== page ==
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W. Steven Holbrook

Professor and Head of Department

My work uses geophysical techniques (primarily, but not exclusively, seismology) to examine Earth processes. Over the past few years I’ve been focusing on critical zone geophysics, using geophysical data to explore and understand the Earth’s “breathing skin,” where water, life, and rock converge ( My group is addressing fundamental questions in critical zone science, including: What is the structure of Earth’s regolith at landscape scales, and what controls that structure?, and How does regolith structure impact the storage and movement of water in terrestrial environments? Over the course of my career I’ve made contributions to the understanding of continental margins, volcanic arcs, and methane hydrate systems, and I was the main driver behind the development of “seismic oceanography” (the use of reflection seismology to image thermohaline fine-structure within the oceans). I’ve spent a total of about 1.5 years at sea on various research vessels. My professional career has included stints at the Woods Hole Oceanographic Institution and the University of Wyoming, and I’m happy to have joined the excellent Department of Geosciences at VT.


Ph.D., Geophysics, Stanford University, 1989

M.S., Geophysics, Stanford University, 1985

B.S., Geoscience, Penn State, 1982

I am interested in using geophysical techniques to understand how the Earth's "critical zone" - the upper 10's to ~100 meters beneath our feet - originated and functions in terrestrial environments. This work includes landscape-scale geophysical surveys (seismic refraction, ground-penetrating radar, electrical resistivity), downhole geophysical logging, and airborne EM surveys. I've worked in sites from California to South Carolina, including seven Critical Zone Observatory sites. This work is inherently interdisciplinary, working at the convergence of geophysics, geomorphology, hydrology, geology and low-temperature geochemistry.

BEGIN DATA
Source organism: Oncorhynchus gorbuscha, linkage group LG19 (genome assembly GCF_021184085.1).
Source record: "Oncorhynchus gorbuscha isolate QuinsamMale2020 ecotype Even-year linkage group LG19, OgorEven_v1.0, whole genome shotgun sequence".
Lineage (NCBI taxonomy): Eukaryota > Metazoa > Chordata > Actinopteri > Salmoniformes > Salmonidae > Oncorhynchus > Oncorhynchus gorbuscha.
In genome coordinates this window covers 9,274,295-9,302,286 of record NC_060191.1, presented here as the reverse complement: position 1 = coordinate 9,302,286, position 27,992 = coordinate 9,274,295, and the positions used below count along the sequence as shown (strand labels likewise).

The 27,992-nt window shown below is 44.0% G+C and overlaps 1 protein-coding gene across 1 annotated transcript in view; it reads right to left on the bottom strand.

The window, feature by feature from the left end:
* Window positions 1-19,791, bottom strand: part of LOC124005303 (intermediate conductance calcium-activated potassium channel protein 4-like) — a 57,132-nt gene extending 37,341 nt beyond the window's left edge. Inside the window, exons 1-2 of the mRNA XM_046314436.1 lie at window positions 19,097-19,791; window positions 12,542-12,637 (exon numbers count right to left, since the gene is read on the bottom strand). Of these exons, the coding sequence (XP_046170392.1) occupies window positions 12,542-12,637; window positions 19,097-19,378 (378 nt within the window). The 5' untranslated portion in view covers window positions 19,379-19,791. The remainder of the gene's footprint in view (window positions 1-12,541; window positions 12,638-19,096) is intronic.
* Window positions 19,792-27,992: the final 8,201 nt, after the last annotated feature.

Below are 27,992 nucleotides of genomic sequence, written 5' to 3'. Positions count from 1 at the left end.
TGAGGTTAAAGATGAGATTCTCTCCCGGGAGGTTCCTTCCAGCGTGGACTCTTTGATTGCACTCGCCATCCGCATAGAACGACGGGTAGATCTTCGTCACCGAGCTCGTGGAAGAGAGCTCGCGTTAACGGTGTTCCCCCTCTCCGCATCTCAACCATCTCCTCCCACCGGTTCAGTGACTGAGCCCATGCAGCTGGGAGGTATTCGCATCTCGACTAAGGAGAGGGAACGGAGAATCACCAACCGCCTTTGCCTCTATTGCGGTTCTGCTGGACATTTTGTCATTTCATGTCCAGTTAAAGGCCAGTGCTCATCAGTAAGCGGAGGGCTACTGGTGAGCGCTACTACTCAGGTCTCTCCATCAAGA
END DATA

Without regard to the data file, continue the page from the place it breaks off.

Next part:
Working with students and postdocs is the best part of my job. Over the years I've mentored 10 postdocs and 30 students in "Team Holbrook," including 2 undergrads, 16 M.S. students, and 12 Ph.D. students -- all of whom have gone on to successful careers in industry or academia (

My current group includes:

  • M.S. student Kira Dickey. Project: airborne EM data in Yellowstone
  • Postdoc Sylvain Pasquet. Project: inversion of surface-wave data for critical zone structure.

Selected publications:

(* indicates graduate or post-doctoral advisee first author)

  • Moon, S., J. T. Perron, S. J. Martel, W. S. Holbrook, and J. St Clair, 2017, A model of three-dimensional topographic stresses with implications for bedrock fractures, surface processes, and landscape evolution, Journal of Geophysical Research - Earth Surface, 122, 10.1002/2016jf004155, 823-846.
  • *Pasquet, Sylvain, W.S. Holbrook, B.J. Carr, and K.W.W. Sims, 2016, Geophysical imaging of shallow degassing in a Yellowstone hydrothermal system, Geophysical Research Letters, 43, 12,027–12,035, doi:10.1002/2016GL071306.
  • *Fortin, W.F.J., W.S. Holbrook, and R.W. Schmitt, 2016, Mapping turbulent diffusivity associated with oceanic internal lee waves offshore Costa Rica, Ocean Science, 12, 601-612, doi:10.5194/os-12-601-2016.
  • Holbrook, W. S., S. N. Miller, and M. A. Provart, 2016, Estimating snow water equivalent over long mountain transects using snowmobile-mounted ground-penetrating radar, Geophysics, 81, no. 1,WA183-WA193. doi: 10.1190/geo2015-0121.1.